4. Direct labor costs
As long as human beings are involved (and you’re paying those human beings for their time and knowledge) then there will be a labor cost to your HRMS. The most direct (and easily identifiable) labor costs are those of your own employees that spend some or all of their time supporting the system e.g. maintenance, repairs, training, etc. Another such expense is the cost of employee time spent in user training. Whatever such factors cost you is attributable to the HRMS project.
Naturally, if you opt for an on-site HRMS, this direct labor cost will be higher due to the IT personnel maintaining the system’s functioning, including hardware maintenance.
5. Indirect labor costs
The indirect equivalent in terms of labor is represented by the time of those employees whose people management activities are directly linked to the HRMS – this might include collection of staff data, timesheet monitoring, answering staff questions about the system, etc.
Of course, if your HRMS delivers the hoped-for benefits, there should also be indirect labor savings, as the system’s transformed HR procedures mean less time and effort from its users.
6. Direct non-labor costs
Look for added extras from the system vendor and any related in-house corporate overheads; for example, the opportunity costs related to user training – while everybody is learning about HR portals and personalized dashboards, what money is the company not making?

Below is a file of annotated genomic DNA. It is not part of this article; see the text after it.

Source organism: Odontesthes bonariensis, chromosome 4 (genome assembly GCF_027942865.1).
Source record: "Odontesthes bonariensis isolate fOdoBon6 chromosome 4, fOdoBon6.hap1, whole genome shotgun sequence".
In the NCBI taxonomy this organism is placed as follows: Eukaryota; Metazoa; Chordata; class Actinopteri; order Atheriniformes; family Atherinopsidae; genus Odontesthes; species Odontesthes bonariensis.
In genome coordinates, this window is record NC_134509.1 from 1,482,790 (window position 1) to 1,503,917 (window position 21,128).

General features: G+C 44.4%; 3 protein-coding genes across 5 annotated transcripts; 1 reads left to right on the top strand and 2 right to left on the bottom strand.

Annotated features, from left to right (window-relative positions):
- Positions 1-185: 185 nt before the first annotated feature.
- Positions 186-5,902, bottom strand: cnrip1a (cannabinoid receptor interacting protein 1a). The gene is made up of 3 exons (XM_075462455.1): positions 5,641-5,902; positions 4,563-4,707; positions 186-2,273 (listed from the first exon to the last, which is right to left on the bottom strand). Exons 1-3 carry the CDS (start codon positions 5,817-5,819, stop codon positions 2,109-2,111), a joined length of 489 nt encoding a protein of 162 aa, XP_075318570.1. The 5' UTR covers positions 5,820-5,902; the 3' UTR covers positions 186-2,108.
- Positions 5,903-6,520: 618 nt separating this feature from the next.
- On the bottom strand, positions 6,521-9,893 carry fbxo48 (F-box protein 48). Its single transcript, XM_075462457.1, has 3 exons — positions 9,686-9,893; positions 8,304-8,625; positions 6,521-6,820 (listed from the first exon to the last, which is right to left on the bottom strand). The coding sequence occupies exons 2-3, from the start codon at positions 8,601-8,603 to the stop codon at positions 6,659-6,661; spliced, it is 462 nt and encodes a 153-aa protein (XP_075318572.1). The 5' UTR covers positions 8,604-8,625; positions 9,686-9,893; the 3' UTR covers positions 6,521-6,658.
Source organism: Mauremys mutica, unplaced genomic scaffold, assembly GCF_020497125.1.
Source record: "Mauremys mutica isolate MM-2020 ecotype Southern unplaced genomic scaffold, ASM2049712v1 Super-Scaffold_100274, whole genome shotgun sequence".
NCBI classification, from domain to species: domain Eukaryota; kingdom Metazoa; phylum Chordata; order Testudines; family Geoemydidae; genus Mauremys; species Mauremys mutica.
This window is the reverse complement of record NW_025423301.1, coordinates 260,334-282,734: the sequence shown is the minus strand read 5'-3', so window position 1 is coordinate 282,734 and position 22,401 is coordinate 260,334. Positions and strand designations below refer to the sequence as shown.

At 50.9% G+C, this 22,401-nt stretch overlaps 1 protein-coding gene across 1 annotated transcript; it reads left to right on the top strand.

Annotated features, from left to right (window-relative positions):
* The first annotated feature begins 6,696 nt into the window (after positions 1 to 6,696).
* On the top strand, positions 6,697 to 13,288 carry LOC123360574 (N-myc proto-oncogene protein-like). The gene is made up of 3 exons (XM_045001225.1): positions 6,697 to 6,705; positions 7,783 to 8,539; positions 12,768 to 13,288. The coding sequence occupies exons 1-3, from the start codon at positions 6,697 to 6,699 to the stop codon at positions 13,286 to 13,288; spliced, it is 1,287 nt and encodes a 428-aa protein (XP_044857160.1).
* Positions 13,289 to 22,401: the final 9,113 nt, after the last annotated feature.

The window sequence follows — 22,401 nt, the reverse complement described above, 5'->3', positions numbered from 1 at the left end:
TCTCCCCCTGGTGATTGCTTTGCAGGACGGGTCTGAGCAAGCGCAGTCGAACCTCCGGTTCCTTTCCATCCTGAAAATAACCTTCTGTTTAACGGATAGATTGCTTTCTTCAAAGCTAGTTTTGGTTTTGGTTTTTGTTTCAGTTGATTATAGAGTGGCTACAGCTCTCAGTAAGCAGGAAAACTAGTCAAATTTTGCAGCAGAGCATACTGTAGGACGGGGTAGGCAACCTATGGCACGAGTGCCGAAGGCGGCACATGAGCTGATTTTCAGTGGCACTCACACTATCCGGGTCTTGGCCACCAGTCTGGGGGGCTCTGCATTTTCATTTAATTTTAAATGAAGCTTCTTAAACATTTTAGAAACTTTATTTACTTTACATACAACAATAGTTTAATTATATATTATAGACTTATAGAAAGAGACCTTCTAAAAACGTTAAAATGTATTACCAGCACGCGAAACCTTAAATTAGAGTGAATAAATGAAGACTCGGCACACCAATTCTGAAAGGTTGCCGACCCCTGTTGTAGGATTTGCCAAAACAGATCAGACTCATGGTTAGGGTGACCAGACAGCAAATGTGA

7. Outsourcing costs
Not every element of your HRMS installation will be done in-house. A common option is to engage an HRMS consultant (either completely independent or from the vendor company) to apply their skills and expert knowledge of the HRMS landscape to your selection or implementation projects, or both.
Sometimes it seems that the HRMS market is infinitely varied and that the result of your selection process should be a perfect off-the-shelf fit for your business needs. However, the reality is that many companies opt to customize their HRMS, perhaps adding additional (and essential) functionality, a mobile app, integrating with your other business systems, or maybe just tweaking the user experience so it fits the company’s own branding. Whatever changes you want, they’ll add to the cost.
So… your HRMS budget should include not only the system price tag, but also as many of the above that apply to your specific situation.
The good news is that these so-called hidden costs are not really hidden. Though they can be easy to overlook (or maybe you really just don’t want to think about them – that’s understandable!). The key is taking the time at the beginning of the project to think through and identify every cost heading. It may be tedious – even depressing – but it’s much better than being ambushed later by a cost you’d ignored.
After all, while your C-suite sponsor is more likely to sign off on a ‘reasonable’ budget figure, if the project begins to overrun on that figure (likely) and take more time to deliver than planned (not unheard of) then that same sponsor will soon be complaining. If there’s a robust discussion to be had about budget size then better to hash it out right at the beginning.